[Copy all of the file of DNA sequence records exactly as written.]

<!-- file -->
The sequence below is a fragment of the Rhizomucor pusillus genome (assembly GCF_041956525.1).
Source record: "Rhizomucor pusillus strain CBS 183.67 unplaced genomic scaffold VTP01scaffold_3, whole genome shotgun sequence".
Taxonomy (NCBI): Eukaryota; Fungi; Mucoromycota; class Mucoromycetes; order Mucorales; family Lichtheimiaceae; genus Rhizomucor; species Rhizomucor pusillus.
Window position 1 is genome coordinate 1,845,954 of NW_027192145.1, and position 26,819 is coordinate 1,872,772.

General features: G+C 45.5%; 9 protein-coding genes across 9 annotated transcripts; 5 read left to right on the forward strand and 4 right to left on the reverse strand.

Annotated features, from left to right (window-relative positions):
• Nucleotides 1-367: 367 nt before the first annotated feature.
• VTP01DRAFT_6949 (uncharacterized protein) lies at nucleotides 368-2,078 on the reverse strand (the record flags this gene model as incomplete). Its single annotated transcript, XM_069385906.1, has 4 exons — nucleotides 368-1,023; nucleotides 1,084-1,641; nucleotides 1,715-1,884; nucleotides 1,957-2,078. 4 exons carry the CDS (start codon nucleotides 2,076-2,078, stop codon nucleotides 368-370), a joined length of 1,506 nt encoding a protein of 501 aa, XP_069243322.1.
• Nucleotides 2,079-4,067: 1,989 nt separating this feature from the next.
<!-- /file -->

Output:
The sequence below is a fragment of the Rhizomucor pusillus genome (assembly GCF_041956525.1).
Source record: "Rhizomucor pusillus strain CBS 183.67 unplaced genomic scaffold VTP01scaffold_3, whole genome shotgun sequence".
Taxonomy (NCBI): Eukaryota; Fungi; Mucoromycota; class Mucoromycetes; order Mucorales; family Lichtheimiaceae; genus Rhizomucor; species Rhizomucor pusillus.
Window position 1 is genome coordinate 1,845,954 of NW_027192145.1, and position 26,819 is coordinate 1,872,772.

General features: G+C 45.5%; 9 protein-coding genes across 9 annotated transcripts; 5 read left to right on the forward strand and 4 right to left on the reverse strand.

Annotated features, from left to right (window-relative positions):
• Nucleotides 1-367: 367 nt before the first annotated feature.
• VTP01DRAFT_6949 (uncharacterized protein) lies at nucleotides 368-2,078 on the reverse strand (the record flags this gene model as incomplete). Its single annotated transcript, XM_069385906.1, has 4 exons — nucleotides 368-1,023; nucleotides 1,084-1,641; nucleotides 1,715-1,884; nucleotides 1,957-2,078. 4 exons carry the CDS (start codon nucleotides 2,076-2,078, stop codon nucleotides 368-370), a joined length of 1,506 nt encoding a protein of 501 aa, XP_069243322.1.
• Nucleotides 2,079-4,067: 1,989 nt separating this feature from the next.